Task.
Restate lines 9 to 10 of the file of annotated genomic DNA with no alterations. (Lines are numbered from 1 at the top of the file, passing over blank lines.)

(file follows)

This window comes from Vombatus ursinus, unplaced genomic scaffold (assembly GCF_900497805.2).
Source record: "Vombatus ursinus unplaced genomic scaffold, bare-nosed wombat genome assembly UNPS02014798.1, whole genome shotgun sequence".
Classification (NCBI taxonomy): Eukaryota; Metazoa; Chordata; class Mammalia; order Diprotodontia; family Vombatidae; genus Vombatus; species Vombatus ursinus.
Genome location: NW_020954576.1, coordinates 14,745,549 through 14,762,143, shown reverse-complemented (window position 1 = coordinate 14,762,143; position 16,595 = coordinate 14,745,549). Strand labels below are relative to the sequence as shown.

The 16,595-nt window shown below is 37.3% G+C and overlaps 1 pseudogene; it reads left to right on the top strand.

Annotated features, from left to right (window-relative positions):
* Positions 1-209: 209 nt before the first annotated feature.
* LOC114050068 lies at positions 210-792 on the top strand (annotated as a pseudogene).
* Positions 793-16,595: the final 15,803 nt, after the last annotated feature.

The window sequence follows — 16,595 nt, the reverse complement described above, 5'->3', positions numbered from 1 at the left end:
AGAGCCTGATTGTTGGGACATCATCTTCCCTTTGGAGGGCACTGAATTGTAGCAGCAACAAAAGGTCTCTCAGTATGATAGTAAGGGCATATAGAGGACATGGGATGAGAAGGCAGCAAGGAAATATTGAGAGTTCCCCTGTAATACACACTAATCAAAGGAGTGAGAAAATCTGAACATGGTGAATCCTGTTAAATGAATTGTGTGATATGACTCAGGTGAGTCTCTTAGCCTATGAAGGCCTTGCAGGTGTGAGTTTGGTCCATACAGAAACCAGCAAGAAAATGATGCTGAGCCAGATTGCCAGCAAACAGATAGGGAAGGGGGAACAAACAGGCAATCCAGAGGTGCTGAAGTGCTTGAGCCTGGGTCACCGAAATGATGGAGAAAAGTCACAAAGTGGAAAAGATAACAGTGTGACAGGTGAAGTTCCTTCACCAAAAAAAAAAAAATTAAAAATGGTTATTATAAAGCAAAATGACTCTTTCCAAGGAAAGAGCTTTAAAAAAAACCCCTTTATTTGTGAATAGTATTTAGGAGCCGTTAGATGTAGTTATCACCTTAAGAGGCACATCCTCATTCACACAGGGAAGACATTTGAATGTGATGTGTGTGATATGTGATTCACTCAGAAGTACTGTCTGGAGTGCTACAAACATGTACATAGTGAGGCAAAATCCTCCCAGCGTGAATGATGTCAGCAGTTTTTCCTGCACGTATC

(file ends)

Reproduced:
* Positions 793-16,595: the final 15,803 nt, after the last annotated feature.

The window sequence follows — 16,595 nt, the reverse complement described above, 5'->3', positions numbered from 1 at the left end: